Iraq’s displaced population has passed 3.3 million. Over 90% of those internal refugees reside in the center and north of the country. That places a huge burden on those provinces in the time of a financial crisis. The larger problem is that there is no process or timetable for when these people will be able to return to their homes, and more displacement is expected in the future as more cities are freed from the Islamic State.
90% of Iraq’s 3.3 million internally displaced are in the central and northern provinces. The International Organization of Migration counted 3,320,844 displaced in Iraq by February 2016. Baghdad had the most with 602,628, followed by Anbar’s 574,764, Dohuk’s 404,424, Kirkuk’s 377,208, Irbil’s 360,522, Ninewa’s 259,962, Salahaddin’s 180,594, Sulaymaniya’s 164,352, Diyala’s 104,082, Najaf’s 78,510, Karbala’s 68,106, Babil’s 60,318, Wasit’s 27,096, Qadisiyah’s 24,594, Basra’s 11,142, Dhi Qar’s 9,462, Maysan’s 6,852, and Muthanna’s 6,228. 93% of those were in the ten provinces of the center and north. Six of those governorates had more displaced than the eight southern provinces combined. After Mosul fell in June 2014 much was made of the south taking in people from places like Anbar, but the reality has been that refugees have been concentrated in those provinces that see the most violence conflating their difficulties.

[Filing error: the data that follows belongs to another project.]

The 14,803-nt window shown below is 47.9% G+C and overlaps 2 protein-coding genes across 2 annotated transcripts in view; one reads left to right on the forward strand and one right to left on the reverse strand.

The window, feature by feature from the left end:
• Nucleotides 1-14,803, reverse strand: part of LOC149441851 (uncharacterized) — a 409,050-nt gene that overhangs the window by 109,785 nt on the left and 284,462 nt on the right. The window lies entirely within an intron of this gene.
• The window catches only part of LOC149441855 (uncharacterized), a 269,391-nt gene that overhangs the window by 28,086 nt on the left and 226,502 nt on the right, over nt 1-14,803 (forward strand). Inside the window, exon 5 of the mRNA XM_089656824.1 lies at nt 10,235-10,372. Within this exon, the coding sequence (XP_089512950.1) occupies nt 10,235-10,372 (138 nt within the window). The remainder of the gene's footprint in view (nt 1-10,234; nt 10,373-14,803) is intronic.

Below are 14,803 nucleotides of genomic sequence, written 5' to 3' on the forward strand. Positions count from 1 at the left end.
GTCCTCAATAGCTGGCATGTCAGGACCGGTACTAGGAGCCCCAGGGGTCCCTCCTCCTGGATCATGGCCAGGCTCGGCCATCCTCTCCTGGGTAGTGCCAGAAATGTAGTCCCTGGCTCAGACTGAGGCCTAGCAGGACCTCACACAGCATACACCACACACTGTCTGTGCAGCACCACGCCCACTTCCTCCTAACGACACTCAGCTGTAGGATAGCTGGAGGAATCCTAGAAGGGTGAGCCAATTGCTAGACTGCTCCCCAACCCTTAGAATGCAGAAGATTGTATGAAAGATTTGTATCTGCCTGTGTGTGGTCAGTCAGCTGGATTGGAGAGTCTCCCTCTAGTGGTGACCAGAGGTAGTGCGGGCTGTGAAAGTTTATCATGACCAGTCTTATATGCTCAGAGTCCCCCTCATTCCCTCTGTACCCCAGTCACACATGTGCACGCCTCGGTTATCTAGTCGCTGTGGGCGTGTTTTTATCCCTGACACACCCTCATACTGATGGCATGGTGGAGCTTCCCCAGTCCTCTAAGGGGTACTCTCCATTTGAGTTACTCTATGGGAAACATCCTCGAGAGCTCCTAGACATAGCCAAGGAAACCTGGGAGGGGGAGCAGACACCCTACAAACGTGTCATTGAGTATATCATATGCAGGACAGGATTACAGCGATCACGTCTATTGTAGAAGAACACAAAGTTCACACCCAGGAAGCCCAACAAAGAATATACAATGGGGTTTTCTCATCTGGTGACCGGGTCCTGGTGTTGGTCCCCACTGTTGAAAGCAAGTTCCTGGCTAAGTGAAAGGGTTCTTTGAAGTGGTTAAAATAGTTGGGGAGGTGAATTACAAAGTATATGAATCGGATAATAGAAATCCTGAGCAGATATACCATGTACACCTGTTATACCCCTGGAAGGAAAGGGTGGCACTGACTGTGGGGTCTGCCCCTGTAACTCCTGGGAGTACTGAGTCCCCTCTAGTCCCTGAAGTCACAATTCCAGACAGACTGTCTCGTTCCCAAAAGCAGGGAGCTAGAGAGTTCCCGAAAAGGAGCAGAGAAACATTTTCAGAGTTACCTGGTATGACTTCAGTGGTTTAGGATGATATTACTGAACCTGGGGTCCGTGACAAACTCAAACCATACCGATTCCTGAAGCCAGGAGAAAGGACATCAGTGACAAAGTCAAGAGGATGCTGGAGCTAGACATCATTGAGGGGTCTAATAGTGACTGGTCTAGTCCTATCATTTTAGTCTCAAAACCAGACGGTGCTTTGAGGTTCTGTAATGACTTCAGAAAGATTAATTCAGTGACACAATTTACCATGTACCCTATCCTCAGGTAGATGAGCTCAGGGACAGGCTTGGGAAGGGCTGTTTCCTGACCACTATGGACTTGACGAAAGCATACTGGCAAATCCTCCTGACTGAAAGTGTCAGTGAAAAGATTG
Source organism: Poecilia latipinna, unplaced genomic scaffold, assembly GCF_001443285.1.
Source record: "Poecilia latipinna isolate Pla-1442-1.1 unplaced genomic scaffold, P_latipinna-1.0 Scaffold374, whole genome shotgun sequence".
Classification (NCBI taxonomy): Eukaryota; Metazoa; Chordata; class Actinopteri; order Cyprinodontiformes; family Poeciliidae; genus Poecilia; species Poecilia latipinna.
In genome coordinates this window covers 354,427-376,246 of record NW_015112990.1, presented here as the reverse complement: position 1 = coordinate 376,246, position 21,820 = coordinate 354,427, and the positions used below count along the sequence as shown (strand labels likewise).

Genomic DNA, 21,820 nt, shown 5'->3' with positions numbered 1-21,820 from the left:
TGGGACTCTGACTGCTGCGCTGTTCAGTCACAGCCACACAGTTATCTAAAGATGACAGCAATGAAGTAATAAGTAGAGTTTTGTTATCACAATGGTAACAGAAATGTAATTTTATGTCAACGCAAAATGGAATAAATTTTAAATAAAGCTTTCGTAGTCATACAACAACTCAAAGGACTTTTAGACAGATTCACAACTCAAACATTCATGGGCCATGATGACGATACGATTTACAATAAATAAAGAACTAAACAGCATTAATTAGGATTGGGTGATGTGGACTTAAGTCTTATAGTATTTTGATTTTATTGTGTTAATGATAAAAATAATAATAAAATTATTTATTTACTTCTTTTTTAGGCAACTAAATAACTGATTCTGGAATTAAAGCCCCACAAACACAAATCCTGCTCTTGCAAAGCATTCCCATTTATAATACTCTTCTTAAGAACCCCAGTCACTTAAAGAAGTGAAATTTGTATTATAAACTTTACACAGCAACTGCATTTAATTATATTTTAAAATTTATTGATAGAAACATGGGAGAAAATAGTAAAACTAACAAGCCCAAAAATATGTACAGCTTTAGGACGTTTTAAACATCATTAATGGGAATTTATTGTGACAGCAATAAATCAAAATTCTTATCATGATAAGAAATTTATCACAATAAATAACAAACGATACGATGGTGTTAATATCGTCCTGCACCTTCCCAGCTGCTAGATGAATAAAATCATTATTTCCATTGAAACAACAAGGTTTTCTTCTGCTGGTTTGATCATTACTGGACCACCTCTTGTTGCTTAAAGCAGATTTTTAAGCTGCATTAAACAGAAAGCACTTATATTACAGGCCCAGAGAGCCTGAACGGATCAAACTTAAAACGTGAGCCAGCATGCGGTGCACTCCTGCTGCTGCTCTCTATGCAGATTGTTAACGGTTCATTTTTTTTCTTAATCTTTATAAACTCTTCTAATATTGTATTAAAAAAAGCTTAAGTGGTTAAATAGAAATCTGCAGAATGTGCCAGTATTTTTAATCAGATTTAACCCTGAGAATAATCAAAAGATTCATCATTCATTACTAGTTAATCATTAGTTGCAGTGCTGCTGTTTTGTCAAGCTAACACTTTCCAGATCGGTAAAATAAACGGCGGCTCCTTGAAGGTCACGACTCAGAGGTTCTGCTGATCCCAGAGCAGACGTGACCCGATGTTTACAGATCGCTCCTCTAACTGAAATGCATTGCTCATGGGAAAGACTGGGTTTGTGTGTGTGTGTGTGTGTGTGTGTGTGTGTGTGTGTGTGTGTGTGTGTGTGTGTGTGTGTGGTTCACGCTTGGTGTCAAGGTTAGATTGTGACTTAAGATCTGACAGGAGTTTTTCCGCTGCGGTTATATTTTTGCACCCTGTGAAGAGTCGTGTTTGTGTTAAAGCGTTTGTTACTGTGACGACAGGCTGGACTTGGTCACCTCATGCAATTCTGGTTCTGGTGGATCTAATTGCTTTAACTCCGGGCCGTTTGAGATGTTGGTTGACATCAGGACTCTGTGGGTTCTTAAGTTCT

Those battlefield areas have to deal with the destruction of their towns and cities, and continued dislocation. Anbar for example not only has the second most displaced in the nation, but after the liberation of Ramadi found that 60-80% of it was devastated with little money to rebuild it. In other areas the situation is made worse by the distrust that the Islamic State has left in its wake. There are many towns in Diyala, Ninewa, and Salahaddin where the security forces have not allowed people to return because they are considered IS sympathizers. That has left several ghost towns across the countryside. The Kurds and Hashd have also destroyed towns either for their support of the insurgency or to expand their political influence. Even in areas considered success stories like the Tikrit area where the vast majority of the residents have been allowed to go back, there are still around 120,000 people who were banned from returning. Those returns have also been made on an ad hoc basis usually involving whatever military force controls an area and local leaders and tribes. Those armed groups therefore rather than the central government are determining return patterns across the country. Finally, the fighting is continuing to displace in Iraq, which continues to grow despite others going back to their homes. People are returning to their areas such as in Tikrit, but there are far more leaving. The Ramadi offensive displaced several thousand that are mostly living in two camps in western Anbar now. That’s the reason why the total number of displaced continues to go up. In October 2015 there were 3.172 million, going up to 3.228 million in December, 3.290 million in January and then 3.320 million in February. These numbers will continue to rise as Iraqi forces continue to move north to liberate those places from the Islamic State. Mosul for example, could lead to hundreds of thousands of people being displaced. This is just one of many issues that are emerging in Iraq that will last long after the war with the militants is over.
Number of Displaced
October 2015 3,172,500
December 2015 3,228,874
January 2016 3,290,310
February 2016 3,320,844
Location Of Displaced By Province Feb 2016
Dhi Qar 9,462
Displaced In Central/Northern Iraq vs Southern Iraq
8 Provinces in South 231,990 displaced
10 in center and north 3,088,854 displaced
International Organization for Migration, “Displacement Tracking Matrix IDP Locations & Population Iraq IDP Crisis – January 2014 to 4 February 2016”